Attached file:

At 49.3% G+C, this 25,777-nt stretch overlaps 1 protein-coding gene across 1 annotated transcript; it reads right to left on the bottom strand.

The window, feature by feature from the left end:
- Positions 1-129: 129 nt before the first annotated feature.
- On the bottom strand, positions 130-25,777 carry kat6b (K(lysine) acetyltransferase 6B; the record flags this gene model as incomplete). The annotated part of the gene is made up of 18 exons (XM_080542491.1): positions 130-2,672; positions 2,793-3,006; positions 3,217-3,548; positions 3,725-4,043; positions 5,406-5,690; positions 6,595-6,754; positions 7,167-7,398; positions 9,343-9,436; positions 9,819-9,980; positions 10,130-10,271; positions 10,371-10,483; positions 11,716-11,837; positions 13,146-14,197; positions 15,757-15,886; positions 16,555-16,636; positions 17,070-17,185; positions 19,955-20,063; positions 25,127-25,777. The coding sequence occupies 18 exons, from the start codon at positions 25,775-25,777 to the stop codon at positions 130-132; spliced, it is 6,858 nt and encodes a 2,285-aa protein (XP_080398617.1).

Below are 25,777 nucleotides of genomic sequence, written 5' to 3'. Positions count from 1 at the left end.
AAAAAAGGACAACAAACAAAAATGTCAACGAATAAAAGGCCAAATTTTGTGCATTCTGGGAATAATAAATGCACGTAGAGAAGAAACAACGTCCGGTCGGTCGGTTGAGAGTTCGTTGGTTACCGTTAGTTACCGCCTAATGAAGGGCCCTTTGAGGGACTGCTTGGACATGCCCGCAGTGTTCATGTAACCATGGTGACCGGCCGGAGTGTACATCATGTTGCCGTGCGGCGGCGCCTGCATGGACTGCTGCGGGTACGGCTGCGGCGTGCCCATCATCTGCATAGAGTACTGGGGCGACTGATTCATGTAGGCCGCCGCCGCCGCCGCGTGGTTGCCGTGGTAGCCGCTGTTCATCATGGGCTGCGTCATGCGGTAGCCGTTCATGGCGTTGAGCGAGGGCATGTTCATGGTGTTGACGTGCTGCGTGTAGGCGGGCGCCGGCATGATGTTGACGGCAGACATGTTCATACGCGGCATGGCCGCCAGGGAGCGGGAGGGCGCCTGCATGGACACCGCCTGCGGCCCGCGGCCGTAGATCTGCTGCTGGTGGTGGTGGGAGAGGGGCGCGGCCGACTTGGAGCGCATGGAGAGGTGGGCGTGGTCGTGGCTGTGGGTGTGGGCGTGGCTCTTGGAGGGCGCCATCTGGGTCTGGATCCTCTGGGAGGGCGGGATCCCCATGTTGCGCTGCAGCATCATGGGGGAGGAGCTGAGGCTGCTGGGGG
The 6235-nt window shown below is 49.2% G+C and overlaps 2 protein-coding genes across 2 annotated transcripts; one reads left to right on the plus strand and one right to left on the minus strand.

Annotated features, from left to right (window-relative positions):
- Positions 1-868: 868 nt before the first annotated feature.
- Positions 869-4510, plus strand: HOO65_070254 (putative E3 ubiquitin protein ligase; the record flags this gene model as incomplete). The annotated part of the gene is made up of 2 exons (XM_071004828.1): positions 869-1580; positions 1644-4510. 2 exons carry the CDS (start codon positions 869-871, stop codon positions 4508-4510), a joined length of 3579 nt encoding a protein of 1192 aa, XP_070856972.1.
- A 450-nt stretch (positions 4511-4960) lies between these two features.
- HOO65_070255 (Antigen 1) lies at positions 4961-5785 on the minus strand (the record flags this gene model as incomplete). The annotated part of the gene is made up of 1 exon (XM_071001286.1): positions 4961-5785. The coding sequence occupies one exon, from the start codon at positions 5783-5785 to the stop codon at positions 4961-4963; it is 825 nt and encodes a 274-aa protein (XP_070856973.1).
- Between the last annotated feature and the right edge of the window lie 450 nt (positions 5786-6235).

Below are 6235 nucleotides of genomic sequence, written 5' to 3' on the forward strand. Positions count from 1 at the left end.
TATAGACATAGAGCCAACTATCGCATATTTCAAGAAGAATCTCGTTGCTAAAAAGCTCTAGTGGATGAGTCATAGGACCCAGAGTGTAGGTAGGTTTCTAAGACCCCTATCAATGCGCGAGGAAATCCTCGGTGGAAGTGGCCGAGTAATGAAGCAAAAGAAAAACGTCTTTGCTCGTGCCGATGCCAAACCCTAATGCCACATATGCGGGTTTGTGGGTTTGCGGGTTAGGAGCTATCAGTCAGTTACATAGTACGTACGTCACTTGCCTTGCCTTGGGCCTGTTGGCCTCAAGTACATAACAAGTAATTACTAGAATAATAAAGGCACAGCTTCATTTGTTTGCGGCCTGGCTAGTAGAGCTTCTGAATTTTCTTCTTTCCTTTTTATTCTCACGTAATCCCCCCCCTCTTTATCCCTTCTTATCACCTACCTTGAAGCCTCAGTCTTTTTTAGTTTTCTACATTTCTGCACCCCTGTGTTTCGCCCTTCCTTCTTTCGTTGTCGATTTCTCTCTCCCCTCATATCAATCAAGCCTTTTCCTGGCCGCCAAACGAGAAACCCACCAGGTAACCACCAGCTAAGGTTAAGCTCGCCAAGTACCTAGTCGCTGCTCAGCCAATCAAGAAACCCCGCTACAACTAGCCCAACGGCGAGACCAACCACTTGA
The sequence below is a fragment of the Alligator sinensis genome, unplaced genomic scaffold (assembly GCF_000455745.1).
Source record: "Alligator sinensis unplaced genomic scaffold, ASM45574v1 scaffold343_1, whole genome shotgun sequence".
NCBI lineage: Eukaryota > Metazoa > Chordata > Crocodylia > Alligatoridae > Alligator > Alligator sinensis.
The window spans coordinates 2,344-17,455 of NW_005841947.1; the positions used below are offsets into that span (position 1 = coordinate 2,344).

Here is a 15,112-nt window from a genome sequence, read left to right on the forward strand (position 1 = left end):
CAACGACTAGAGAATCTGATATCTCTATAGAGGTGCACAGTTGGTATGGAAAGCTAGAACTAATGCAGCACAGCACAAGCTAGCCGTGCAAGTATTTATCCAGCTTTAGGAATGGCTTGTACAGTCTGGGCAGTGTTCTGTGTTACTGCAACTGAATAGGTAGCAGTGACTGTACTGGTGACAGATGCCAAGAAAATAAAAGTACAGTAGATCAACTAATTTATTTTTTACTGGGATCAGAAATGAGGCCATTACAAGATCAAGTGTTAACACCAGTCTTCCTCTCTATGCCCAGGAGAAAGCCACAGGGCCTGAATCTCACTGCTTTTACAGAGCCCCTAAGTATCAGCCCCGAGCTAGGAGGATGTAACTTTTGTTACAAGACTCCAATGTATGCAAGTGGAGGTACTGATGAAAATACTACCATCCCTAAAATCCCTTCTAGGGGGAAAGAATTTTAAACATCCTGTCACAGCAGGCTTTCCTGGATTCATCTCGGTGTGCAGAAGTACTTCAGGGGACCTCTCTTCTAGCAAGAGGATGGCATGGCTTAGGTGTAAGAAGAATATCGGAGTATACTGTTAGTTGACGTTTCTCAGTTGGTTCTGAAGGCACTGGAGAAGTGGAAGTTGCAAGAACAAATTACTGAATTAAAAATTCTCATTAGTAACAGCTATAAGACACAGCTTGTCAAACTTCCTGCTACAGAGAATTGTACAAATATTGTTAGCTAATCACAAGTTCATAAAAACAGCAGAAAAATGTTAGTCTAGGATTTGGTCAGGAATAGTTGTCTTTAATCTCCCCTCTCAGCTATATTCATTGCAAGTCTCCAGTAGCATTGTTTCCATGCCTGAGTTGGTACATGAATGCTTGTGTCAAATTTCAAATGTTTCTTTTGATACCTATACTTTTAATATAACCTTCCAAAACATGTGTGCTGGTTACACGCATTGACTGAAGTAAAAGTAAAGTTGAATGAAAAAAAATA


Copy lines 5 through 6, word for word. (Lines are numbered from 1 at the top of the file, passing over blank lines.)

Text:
Below are 25,777 nucleotides of genomic sequence, written 5' to 3'. Positions count from 1 at the left end.
AAAAAAGGACAACAAACAAAAATGTCAACGAATAAAAGGCCAAATTTTGTGCATTCTGGGAATAATAAATGCACGTAGAGAAGAAACAACGTCCGGTCGGTCGGTTGAGAGTTCGTTGGTTACCGTTAGTTACCGCCTAATGAAGGGCCCTTTGAGGGACTGCTTGGACATGCCCGCAGTGTTCATGTAACCATGGTGACCGGCCGGAGTGTACATCATGTTGCCGTGCGGCGGCGCCTGCATGGACTGCTGCGGGTACGGCTGCGGCGTGCCCATCATCTGCATAGAGTACTGGGGCGACTGATTCATGTAGGCCGCCGCCGCCGCCGCGTGGTTGCCGTGGTAGCCGCTGTTCATCATGGGCTGCGTCATGCGGTAGCCGTTCATGGCGTTGAGCGAGGGCATGTTCATGGTGTTGACGTGCTGCGTGTAGGCGGGCGCCGGCATGATGTTGACGGCAGACATGTTCATACGCGGCATGGCCGCCAGGGAGCGGGAGGGCGCCTGCATGGACACCGCCTGCGGCCCGCGGCCGTAGATCTGCTGCTGGTGGTGGTGGGAGAGGGGCGCGGCCGACTTGGAGCGCATGGAGAGGTGGGCGTGGTCGTGGCTGTGGGTGTGGGCGTGGCTCTTGGAGGGCGCCATCTGGGTCTGGATCCTCTGGGAGGGCGGGATCCCCATGTTGCGCTGCAGCATCATGGGGGAGGAGCTGAGGCTGCTGGGGG